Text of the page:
Going into a same sex relationship can be hard when there are children involved from previous relationships.

When Fiona Shaw and her husband separated, each began a relationship with a same-sex partner. Here, she and her two daughters recall how they adapted to their new family life

FIONA: The break-up of my marriage and my coming out seven years ago happened when my children were just into secondary school.

None of this came out of the blue – but for my children this was the first time their parents had spoken about anything they might have sensed or guessed.

They had to take on explicitly these two different, but connected, things at the same moment.

At the time, I knew the hardest thing for my daughters was their parents splitting up rather than both having same-sex partners.

It was a terrible time for everyone. But there was another dimension to what I was telling them that most children whose parents split up don’t have to deal with.

I was aware that when I struggled to step out of a closet, I might be building one for them. How would they deal with this at school? What would they, could they say to their friends?

Would they be ridiculed, stigmatised, whispered about? In the ruthless, take-no-hostages corridors of their secondary schools, this thing would be far harder than their parents’ break-up.

Of course I knew other separated couples who had to tell their children they would no longer be living together. But none of them had to say: “Well, my child, the thing is, I’m straight.”

I was keen to be honest with mine about the person I was close to. So I was explicit about my partner Karen being important to me from the start. But I didn’t want to make their lives unnecessarily harder and for a time Karen and I were discreet about our relationship.

I also spoke to their schools because I was concerned they would get bullied.

One person I did think about during that time was my beloved uncle, who had died, too young, in 2004, and who was the inspiration for a character in my latest novel.

After the birth of his daughter, he lived as a gay man for the rest of his life.

He was a passionate and devoted father, and when I was growing up, I used to wonder how he and she had navigated this territory.

Now that I’ve lived through my own experience of the closet, I can see how complicated it can be.

JESSE, 19: Oddly, we were never directly told that our parents were moving into gay relationships. We were told they were breaking up, but never explicitly that they were gay. We both certainly knew; I’m not sure how, but there was no question. Looking back, I can remember telling a slightly non-plussed friend that I thought mom was in love with her friend and dad was in love with his.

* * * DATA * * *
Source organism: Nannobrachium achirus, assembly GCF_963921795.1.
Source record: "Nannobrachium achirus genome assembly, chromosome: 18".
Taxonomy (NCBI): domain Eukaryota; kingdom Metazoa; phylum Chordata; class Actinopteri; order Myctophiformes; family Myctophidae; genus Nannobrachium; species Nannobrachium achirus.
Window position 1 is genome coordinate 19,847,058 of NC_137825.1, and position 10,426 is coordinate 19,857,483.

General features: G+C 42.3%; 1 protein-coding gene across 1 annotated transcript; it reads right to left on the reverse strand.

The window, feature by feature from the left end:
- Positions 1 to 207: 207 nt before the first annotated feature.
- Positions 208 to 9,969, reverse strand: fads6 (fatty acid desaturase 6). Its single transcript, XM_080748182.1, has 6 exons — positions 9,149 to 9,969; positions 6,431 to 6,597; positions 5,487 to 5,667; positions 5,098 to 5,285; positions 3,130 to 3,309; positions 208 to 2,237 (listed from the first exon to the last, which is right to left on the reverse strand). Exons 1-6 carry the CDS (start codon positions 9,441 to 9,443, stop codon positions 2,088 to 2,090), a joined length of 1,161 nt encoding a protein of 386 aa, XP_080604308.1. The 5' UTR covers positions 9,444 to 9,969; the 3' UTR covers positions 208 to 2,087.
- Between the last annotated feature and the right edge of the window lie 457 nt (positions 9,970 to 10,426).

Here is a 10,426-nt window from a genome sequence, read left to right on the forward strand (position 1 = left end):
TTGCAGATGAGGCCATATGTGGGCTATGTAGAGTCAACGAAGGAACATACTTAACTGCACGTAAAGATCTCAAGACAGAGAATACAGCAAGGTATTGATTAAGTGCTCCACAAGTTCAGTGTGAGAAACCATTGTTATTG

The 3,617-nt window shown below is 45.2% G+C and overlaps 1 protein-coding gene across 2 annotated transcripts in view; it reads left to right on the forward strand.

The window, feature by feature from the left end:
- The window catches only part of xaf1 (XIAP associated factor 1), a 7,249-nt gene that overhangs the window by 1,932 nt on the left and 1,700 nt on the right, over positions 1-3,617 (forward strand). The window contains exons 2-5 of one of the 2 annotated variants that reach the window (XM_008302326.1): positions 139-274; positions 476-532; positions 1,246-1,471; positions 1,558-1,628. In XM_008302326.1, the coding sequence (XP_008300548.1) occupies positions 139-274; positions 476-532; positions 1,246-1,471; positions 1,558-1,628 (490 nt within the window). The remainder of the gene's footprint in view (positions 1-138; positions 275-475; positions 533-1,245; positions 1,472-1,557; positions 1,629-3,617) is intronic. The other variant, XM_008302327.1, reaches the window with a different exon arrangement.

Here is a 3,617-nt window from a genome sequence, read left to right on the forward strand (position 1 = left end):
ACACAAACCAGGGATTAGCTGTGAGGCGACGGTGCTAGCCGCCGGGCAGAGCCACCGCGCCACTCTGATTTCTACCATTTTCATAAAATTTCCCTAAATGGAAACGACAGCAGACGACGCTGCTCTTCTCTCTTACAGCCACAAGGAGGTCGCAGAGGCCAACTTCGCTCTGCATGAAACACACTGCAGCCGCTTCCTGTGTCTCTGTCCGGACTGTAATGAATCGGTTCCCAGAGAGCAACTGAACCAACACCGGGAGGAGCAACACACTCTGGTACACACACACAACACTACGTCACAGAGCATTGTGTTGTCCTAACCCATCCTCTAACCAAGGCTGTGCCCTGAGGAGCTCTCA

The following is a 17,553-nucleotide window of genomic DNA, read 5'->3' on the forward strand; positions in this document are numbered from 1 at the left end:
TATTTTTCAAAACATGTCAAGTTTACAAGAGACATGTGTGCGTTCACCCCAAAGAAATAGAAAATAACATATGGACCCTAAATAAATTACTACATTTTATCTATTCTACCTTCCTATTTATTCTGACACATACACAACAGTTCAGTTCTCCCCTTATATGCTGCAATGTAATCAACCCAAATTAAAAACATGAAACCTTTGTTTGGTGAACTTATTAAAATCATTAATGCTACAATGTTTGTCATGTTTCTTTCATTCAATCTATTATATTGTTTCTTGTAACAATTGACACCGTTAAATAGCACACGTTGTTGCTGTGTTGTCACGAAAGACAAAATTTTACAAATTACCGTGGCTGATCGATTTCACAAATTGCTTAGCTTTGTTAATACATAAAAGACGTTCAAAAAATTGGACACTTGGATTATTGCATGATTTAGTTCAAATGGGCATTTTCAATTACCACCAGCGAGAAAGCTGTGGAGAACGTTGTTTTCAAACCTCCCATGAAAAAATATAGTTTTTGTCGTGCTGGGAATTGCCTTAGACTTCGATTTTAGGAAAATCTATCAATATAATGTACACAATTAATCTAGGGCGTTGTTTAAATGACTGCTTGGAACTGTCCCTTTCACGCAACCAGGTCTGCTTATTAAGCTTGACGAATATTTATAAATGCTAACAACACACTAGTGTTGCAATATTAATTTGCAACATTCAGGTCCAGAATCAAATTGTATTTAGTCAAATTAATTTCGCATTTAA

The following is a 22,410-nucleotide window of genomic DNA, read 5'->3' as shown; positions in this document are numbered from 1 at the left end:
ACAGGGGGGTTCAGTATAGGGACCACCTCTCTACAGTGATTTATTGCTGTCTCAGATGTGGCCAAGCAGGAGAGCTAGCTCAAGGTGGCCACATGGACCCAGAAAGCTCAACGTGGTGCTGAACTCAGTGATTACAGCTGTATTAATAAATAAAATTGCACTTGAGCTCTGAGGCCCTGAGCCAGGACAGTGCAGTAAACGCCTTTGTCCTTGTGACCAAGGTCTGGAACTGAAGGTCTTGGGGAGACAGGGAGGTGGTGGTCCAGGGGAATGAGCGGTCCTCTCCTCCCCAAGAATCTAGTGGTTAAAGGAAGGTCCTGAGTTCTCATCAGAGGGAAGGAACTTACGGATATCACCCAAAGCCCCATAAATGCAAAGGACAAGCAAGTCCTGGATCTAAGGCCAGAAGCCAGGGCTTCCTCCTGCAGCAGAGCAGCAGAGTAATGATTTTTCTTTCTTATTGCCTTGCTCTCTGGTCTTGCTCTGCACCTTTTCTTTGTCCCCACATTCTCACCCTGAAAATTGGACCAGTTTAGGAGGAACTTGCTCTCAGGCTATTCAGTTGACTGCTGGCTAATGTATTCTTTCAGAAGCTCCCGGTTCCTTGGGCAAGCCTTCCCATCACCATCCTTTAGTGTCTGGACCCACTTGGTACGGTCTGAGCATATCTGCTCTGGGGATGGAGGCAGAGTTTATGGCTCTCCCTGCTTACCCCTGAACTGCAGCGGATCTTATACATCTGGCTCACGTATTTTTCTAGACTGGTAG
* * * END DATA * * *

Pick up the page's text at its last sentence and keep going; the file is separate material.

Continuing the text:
This was about a week before they told us they were splitting up. I was about 12.

I was passive throughout the break-up. For a while I thought I’d feel it later in life, maybe when Eliza was less upset over it.

I think it’s hard for families to hold too much fraught emotion at one time – people tend to balance each other out.

Not living with both parents was hard, all the usual divorce drama, but mom being gay didn’t upset me – her sexuality was never an issue for me.

But I was a little nervous of making my parents’ situation public knowledge at first. I told a couple of my closest friends, but I didn’t mention it to most of them for months.

I’m not sure if I was waiting for the right time or if I was scared of how they might react. Eventually, I ended up doing it on the spur of the moment: I had a group of friends around for pizza, and mom’s partner was in the kitchen, making us the pizza but keeping out of our way.

When I realised what she was doing, I saw how ridiculous it was that I hadn’t told them. I was fine with mom’s sexuality, so my friends would have to be.

I grabbed Karen’s hand and introduced her to my friends. It was quite funny, there was a pause, and then they all started introducing themselves quickly.

Now I try to let people know as soon as possible, to avoid embarrassment for them later, and to see if they’re okay with it. Nearly everyone is, and the few who aren’t are not worth knowing.

Eliza, 21:

I took the news of mom coming out hard. I think it suddenly brought me face to face with her identity, not as a parent but as a person.

The idea of my parents having a sexual identity outside of the assumed familial form felt humiliating for me, at the age of 14, and I found my own humiliation hard to understand or bear. I think part of me was ashamed and terrified I might be homophobic.

It took time to realise that wasn’t it. I was terrified of having a family that didn’t fit in any category.

I didn’t know how to place any of us as a unit, or understand how I might fit into the new situation.

Many of my experiences were similar to any child whose parents separate, but I think it was easier for me to focus on the stigma I saw attached to being “different”.

I became painfully closeted about my family – something mom probably found hard when she was just coming out of the closet.

It took a long time for me to talk to my friends about my parents’ homosexuality. When I did, I found that people were overwhelmingly supportive, and were interested rather than judgmental.

We have built up new rituals – with my parents’ separate partners but also all together. We often spend time as a group of six. I often feel we have a lot to celebrate: we have built a sort of family; it took lots of work and years of chaos. – Independent

* Fiona Shaw’s latest novel is A Stone’s Throw (Serpent’s Tail)